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" "If a drive drive is failed , Swift does not work to replicate the data from that drive to another drive "

Incorrect. Object replicator will replicate data from one drive to other drive. "

Aha; now this is what I am missing from the docs. The docs do not mention this process occuring, it simply mentions writes bound for the failed disk going elsewhere.

So, if a failed disk is replicated in the background - this means that in a disk failure situation the swift deployment will eventually become whole again; that is that ALL data lost on the failed drive will replicate to different drives. This is is (I assume) akin to a lost drive being given zero weight.

So, Constantine, to respond to your original reply, this is self healing; if Is this true:

IF a physical machine suffers a drive failure. Swift will replicate data which was present upon this failed drive to functioning hardware to ensure every object has the correct amount of replicas. If left indefinitely in this state the system loses only the storage capacity of that drive; IMPORTANTLY : * data integrity will be exactly as if the drive was functioning. *

The above would be perfect. Scaling that up though:

"Each node is a bunch of devices. If all devices fail. Then replacing them all with some new devices on the same IP will do the trick just fine."

My question was to do with losing ONLY the OS drive(s) - Say we have 72 X 3TB disks hanging of a single server and we lose that server. All the (data) drives are fine - we can plug those into another motherboard / install a new OS disk /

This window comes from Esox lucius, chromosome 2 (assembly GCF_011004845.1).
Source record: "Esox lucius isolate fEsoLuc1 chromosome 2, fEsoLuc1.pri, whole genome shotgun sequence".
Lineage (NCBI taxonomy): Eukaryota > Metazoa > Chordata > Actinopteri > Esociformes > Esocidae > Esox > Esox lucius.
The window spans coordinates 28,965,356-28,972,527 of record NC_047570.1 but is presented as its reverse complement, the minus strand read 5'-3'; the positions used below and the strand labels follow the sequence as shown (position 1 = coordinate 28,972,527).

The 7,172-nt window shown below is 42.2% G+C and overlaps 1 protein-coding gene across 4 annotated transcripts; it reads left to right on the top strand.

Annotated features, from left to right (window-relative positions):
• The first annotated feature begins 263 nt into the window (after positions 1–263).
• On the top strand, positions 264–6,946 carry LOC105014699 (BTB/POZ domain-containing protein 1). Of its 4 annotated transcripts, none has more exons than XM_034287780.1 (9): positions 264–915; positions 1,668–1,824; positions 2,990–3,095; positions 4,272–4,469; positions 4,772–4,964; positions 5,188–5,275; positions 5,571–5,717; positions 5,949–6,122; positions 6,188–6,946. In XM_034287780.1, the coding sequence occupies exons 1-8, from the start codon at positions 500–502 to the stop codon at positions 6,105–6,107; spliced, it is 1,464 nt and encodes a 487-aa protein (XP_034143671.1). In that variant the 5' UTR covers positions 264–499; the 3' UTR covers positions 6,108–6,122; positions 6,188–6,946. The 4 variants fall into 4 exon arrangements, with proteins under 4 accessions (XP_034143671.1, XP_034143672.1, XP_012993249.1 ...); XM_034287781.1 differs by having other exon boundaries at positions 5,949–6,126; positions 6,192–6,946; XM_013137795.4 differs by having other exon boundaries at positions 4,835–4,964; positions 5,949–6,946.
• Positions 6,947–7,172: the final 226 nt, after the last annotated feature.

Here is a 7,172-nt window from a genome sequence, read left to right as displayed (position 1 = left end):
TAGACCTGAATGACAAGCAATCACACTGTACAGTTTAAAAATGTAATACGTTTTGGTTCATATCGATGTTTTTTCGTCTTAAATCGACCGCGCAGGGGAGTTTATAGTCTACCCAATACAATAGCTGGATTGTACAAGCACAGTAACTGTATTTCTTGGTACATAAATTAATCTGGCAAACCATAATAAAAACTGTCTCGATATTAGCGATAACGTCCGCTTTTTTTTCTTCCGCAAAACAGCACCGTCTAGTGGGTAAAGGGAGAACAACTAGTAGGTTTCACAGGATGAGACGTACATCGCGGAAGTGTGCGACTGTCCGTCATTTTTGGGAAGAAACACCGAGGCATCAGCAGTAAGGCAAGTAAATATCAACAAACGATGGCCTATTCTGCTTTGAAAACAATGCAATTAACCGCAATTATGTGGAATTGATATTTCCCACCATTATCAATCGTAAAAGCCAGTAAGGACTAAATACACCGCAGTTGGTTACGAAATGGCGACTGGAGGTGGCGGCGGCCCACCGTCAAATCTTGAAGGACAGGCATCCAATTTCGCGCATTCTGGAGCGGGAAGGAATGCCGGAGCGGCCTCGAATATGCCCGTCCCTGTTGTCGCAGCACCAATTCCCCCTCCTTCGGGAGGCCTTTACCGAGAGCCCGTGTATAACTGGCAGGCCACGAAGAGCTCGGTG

Is the following true?:

1) As soon as that server goes down swift starts replicating data from all those disks to live disks 2) If left down indefinitely everything would be fine, we would just lose the capacity of those disks 3) If we enliven those disks on a newly built node with the same IP then objects replicated away will be deleted and object which are awaiting update will be updated

OR is a lost OS drive a lost node forever ?

All I can find to go on as far as procedures go is this: - Handling Drive Failure & Handling Server Failure - which makes it sound like swift 'works around' rather than ' repairs / heals'

I realise that on larger deployments this is of little consequence, but for the rest of us paying very high €€ for each amp we consume we have to try and work out if 5 servers with 100 disks or 50 servers with 10 disks is better. The latter is significantly higher in cost! (throughput is not an issue, only reliance)